What Federal Law Says

About the Freedom of Information Act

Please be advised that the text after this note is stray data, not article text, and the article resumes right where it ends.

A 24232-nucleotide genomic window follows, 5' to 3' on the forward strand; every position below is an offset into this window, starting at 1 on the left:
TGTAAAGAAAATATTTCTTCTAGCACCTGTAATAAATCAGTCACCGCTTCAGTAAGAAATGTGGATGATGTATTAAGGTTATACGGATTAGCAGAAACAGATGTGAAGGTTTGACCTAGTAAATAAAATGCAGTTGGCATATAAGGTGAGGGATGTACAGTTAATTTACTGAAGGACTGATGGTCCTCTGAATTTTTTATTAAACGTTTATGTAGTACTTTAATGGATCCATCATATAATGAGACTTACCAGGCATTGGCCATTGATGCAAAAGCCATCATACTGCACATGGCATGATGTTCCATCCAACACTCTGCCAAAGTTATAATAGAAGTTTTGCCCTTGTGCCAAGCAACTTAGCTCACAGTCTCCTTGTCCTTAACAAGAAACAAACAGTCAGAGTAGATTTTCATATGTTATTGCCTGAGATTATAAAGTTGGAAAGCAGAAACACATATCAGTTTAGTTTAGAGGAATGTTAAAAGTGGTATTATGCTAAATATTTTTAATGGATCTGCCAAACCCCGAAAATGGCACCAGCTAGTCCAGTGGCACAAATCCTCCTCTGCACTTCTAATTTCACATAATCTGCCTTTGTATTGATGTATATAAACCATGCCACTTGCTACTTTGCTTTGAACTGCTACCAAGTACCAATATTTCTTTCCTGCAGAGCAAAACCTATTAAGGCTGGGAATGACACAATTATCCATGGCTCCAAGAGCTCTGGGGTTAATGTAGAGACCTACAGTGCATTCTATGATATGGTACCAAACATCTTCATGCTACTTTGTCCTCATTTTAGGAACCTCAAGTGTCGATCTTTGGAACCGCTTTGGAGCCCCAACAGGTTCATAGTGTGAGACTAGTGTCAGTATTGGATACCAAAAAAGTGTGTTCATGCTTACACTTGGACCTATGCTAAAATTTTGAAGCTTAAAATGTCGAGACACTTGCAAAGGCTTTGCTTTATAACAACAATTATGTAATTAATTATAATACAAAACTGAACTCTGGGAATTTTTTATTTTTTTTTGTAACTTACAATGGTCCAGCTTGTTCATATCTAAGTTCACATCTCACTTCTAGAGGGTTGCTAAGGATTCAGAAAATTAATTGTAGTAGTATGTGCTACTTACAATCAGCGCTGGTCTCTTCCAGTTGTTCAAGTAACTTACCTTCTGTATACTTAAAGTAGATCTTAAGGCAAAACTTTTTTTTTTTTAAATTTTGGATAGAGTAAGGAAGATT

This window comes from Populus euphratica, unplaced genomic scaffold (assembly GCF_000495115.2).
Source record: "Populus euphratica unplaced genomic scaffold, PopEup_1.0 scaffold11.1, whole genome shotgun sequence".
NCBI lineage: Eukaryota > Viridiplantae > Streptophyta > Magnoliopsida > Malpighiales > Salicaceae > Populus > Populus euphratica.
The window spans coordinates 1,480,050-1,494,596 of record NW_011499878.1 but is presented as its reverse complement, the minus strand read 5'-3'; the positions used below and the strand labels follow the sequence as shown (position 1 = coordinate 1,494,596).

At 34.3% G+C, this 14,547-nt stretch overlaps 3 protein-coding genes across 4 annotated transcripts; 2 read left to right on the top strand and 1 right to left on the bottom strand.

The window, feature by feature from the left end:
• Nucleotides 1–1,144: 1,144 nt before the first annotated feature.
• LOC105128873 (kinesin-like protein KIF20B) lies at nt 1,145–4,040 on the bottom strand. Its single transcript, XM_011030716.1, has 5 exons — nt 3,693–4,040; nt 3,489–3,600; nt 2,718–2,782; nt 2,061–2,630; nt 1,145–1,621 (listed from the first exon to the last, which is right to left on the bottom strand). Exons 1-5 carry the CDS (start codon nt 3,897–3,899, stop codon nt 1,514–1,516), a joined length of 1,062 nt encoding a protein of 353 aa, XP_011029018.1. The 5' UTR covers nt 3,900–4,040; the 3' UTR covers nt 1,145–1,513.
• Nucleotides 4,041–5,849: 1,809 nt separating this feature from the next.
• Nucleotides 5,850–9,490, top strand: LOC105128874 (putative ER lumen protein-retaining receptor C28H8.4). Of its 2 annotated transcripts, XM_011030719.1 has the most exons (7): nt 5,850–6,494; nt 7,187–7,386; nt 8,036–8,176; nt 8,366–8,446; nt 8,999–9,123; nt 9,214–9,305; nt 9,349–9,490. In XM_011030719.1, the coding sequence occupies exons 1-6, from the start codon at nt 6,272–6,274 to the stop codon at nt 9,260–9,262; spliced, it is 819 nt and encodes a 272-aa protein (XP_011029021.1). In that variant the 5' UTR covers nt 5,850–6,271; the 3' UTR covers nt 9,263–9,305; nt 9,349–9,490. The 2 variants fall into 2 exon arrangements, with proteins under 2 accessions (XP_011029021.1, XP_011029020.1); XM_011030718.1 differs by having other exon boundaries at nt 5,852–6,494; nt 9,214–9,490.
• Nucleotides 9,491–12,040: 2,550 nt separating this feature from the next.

Records maintained by federal agencies and federal public officials fall under the federal Freedom of Information Act, a law enacted by Congress in 1967. The law does not apply to Congress, federal courts or parts of the Executive Office of the President. The law contains nine exemptions to disclosure that are designed to protect such things as national security and personal privacy. Thousands of requests are submitted annually, and requesters face long wait times for responses to their requests. The U.S. Department of Justice maintains a website dedicated to educating the public about FOIA. If you are interested in obtaining federal public records, start by visiting the DOJ’s site at foia.gov.